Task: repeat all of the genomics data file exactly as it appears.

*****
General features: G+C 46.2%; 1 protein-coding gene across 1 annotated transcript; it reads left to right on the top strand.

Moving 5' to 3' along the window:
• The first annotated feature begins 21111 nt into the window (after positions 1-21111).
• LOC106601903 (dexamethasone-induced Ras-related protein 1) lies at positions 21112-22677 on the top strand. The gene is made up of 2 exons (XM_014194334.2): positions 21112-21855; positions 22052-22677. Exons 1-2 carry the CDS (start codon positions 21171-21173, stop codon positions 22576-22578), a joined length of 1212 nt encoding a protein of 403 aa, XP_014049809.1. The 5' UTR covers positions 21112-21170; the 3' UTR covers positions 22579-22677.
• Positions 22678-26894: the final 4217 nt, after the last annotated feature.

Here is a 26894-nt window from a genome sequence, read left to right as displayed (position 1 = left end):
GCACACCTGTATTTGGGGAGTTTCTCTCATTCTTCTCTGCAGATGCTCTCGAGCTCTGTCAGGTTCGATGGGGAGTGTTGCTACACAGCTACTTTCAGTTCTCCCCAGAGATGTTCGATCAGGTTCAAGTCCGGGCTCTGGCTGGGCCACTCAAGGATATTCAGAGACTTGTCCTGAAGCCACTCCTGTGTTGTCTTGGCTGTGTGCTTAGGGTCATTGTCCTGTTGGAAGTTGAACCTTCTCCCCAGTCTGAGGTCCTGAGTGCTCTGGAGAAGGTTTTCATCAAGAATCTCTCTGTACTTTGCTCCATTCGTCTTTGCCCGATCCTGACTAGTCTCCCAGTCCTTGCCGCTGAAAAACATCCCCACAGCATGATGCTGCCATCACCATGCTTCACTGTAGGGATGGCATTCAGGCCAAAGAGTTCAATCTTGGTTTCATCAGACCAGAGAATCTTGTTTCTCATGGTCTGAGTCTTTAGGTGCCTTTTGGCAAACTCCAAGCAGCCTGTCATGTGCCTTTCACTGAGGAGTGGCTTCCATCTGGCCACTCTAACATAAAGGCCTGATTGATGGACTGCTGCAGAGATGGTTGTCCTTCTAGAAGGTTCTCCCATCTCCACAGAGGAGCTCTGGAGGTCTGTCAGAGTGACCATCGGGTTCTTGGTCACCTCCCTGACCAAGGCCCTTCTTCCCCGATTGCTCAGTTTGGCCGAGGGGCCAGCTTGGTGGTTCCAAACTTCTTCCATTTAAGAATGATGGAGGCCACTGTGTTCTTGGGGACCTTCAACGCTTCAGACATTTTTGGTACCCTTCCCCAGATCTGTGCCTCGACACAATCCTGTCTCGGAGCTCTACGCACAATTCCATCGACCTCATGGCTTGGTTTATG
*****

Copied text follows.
General features: G+C 46.2%; 1 protein-coding gene across 1 annotated transcript; it reads left to right on the top strand.

Moving 5' to 3' along the window:
• The first annotated feature begins 21111 nt into the window (after positions 1-21111).
• LOC106601903 (dexamethasone-induced Ras-related protein 1) lies at positions 21112-22677 on the top strand. The gene is made up of 2 exons (XM_014194334.2): positions 21112-21855; positions 22052-22677. Exons 1-2 carry the CDS (start codon positions 21171-21173, stop codon positions 22576-22578), a joined length of 1212 nt encoding a protein of 403 aa, XP_014049809.1. The 5' UTR covers positions 21112-21170; the 3' UTR covers positions 22579-22677.
• Positions 22678-26894: the final 4217 nt, after the last annotated feature.

Here is a 26894-nt window from a genome sequence, read left to right as displayed (position 1 = left end):
GCACACCTGTATTTGGGGAGTTTCTCTCATTCTTCTCTGCAGATGCTCTCGAGCTCTGTCAGGTTCGATGGGGAGTGTTGCTACACAGCTACTTTCAGTTCTCCCCAGAGATGTTCGATCAGGTTCAAGTCCGGGCTCTGGCTGGGCCACTCAAGGATATTCAGAGACTTGTCCTGAAGCCACTCCTGTGTTGTCTTGGCTGTGTGCTTAGGGTCATTGTCCTGTTGGAAGTTGAACCTTCTCCCCAGTCTGAGGTCCTGAGTGCTCTGGAGAAGGTTTTCATCAAGAATCTCTCTGTACTTTGCTCCATTCGTCTTTGCCCGATCCTGACTAGTCTCCCAGTCCTTGCCGCTGAAAAACATCCCCACAGCATGATGCTGCCATCACCATGCTTCACTGTAGGGATGGCATTCAGGCCAAAGAGTTCAATCTTGGTTTCATCAGACCAGAGAATCTTGTTTCTCATGGTCTGAGTCTTTAGGTGCCTTTTGGCAAACTCCAAGCAGCCTGTCATGTGCCTTTCACTGAGGAGTGGCTTCCATCTGGCCACTCTAACATAAAGGCCTGATTGATGGACTGCTGCAGAGATGGTTGTCCTTCTAGAAGGTTCTCCCATCTCCACAGAGGAGCTCTGGAGGTCTGTCAGAGTGACCATCGGGTTCTTGGTCACCTCCCTGACCAAGGCCCTTCTTCCCCGATTGCTCAGTTTGGCCGAGGGGCCAGCTTGGTGGTTCCAAACTTCTTCCATTTAAGAATGATGGAGGCCACTGTGTTCTTGGGGACCTTCAACGCTTCAGACATTTTTGGTACCCTTCCCCAGATCTGTGCCTCGACACAATCCTGTCTCGGAGCTCTACGCACAATTCCATCGACCTCATGGCTTGGTTTATG